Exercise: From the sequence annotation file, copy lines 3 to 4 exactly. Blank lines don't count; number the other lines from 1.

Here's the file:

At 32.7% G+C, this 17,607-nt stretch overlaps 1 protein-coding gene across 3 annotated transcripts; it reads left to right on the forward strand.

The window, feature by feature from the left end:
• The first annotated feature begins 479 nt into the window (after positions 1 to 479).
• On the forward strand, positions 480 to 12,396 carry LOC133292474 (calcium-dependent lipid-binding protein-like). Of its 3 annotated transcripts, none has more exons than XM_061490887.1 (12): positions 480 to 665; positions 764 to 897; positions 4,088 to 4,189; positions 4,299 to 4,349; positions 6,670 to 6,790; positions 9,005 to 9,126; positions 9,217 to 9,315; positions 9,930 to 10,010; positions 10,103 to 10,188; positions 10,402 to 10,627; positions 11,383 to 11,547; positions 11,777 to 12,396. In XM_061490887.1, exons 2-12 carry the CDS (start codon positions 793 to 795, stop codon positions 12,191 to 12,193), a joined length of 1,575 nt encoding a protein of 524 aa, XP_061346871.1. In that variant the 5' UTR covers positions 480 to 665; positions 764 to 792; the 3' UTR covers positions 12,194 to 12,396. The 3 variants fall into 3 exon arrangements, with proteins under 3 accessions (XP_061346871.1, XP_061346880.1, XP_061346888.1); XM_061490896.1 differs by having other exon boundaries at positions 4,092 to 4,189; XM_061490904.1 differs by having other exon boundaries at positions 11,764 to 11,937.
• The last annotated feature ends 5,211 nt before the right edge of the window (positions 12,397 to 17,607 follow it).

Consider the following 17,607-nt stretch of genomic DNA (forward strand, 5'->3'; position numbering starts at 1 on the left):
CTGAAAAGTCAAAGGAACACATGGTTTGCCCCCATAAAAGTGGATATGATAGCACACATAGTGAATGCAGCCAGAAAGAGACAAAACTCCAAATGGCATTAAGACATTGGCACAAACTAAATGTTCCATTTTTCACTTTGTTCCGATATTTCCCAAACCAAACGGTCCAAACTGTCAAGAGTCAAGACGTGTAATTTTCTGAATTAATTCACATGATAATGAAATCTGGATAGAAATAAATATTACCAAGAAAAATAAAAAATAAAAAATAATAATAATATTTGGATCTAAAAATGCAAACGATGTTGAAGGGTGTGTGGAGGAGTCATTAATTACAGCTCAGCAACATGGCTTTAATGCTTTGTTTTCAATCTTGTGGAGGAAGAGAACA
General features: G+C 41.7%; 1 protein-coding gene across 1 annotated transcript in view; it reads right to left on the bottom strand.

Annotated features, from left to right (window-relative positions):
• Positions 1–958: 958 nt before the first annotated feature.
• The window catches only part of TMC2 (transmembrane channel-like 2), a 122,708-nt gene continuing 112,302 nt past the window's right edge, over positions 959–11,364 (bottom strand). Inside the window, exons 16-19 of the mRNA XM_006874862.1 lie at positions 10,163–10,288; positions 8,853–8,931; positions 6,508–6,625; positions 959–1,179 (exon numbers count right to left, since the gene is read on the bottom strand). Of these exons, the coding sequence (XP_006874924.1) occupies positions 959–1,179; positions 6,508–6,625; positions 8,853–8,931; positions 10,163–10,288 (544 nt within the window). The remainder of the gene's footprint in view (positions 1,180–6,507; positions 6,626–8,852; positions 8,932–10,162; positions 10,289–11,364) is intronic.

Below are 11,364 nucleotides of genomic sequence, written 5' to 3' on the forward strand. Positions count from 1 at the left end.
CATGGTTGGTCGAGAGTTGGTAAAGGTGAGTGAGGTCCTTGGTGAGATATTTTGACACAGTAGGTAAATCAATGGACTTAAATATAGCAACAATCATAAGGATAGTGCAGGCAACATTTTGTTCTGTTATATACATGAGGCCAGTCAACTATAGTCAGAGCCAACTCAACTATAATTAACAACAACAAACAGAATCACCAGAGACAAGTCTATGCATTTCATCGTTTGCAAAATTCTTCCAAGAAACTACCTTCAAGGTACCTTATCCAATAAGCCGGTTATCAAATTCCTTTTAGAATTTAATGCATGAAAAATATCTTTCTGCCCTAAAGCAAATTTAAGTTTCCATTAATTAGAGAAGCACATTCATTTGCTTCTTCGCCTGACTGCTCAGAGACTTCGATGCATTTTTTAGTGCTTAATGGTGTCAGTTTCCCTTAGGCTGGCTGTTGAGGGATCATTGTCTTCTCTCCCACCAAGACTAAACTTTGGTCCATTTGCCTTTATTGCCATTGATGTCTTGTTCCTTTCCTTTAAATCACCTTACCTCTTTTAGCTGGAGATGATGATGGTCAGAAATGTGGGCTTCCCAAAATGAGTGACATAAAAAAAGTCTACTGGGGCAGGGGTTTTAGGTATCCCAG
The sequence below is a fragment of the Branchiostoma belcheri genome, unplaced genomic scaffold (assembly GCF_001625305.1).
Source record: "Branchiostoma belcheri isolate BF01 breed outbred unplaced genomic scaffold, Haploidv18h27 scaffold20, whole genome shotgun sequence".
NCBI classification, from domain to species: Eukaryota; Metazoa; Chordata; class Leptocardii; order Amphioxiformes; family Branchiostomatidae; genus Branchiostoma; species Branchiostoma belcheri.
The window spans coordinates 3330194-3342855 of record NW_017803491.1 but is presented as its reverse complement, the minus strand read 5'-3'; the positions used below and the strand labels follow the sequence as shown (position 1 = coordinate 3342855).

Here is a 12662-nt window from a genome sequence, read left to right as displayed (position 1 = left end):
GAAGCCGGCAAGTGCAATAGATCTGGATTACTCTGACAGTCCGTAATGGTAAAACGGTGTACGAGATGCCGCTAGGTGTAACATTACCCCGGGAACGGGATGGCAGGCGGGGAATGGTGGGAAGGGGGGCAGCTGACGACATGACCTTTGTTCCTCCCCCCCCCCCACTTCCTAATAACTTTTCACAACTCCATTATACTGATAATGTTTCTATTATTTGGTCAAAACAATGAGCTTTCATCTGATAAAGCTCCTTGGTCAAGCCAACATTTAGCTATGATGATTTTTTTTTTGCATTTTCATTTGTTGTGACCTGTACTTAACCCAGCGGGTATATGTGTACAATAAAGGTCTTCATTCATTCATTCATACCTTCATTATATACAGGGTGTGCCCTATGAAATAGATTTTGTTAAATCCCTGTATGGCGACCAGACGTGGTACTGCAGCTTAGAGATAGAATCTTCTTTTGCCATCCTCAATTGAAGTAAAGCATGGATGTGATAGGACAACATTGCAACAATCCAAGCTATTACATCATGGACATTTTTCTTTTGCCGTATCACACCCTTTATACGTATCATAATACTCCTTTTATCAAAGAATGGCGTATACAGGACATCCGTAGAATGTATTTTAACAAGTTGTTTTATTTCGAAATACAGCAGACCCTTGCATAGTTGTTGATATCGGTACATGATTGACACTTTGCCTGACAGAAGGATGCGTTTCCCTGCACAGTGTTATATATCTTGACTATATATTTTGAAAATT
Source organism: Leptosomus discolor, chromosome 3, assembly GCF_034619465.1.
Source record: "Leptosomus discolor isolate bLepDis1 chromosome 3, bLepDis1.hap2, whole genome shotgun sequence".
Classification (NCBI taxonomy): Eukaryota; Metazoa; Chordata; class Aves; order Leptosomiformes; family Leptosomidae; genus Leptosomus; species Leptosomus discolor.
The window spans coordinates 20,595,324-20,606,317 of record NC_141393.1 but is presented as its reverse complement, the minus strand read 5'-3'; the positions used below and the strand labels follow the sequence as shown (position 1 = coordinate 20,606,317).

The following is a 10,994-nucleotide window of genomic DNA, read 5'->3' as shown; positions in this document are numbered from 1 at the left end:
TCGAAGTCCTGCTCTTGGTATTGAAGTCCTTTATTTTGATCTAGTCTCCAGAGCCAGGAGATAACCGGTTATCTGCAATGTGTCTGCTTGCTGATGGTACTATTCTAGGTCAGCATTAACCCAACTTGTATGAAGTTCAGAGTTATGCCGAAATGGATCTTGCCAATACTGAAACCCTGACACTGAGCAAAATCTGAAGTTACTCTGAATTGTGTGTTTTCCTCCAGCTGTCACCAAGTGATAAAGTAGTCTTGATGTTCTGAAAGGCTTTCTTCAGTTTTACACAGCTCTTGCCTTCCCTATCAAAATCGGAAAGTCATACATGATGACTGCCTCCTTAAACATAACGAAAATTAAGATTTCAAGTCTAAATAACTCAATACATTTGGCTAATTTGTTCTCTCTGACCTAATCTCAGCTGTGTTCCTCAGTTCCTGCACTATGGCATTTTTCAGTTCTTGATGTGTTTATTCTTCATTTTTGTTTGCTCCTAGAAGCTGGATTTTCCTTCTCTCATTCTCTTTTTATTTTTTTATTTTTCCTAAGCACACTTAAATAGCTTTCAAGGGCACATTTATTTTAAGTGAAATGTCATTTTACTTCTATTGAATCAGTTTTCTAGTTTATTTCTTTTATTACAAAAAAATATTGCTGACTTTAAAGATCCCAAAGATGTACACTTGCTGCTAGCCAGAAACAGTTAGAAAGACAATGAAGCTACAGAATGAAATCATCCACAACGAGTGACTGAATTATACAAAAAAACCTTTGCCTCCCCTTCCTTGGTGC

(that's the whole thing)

• The first annotated feature begins 479 nt into the window (after positions 1 to 479).
• On the forward strand, positions 480 to 12,396 carry LOC133292474 (calcium-dependent lipid-binding protein-like). Of its 3 annotated transcripts, none has more exons than XM_061490887.1 (12): positions 480 to 665; positions 764 to 897; positions 4,088 to 4,189; positions 4,299 to 4,349; positions 6,670 to 6,790; positions 9,005 to 9,126; positions 9,217 to 9,315; positions 9,930 to 10,010; positions 10,103 to 10,188; positions 10,402 to 10,627; positions 11,383 to 11,547; positions 11,777 to 12,396. In XM_061490887.1, exons 2-12 carry the CDS (start codon positions 793 to 795, stop codon positions 12,191 to 12,193), a joined length of 1,575 nt encoding a protein of 524 aa, XP_061346871.1. In that variant the 5' UTR covers positions 480 to 665; positions 764 to 792; the 3' UTR covers positions 12,194 to 12,396. The 3 variants fall into 3 exon arrangements, with proteins under 3 accessions (XP_061346871.1, XP_061346880.1, XP_061346888.1); XM_061490896.1 differs by having other exon boundaries at positions 4,092 to 4,189; XM_061490904.1 differs by having other exon boundaries at positions 11,764 to 11,937.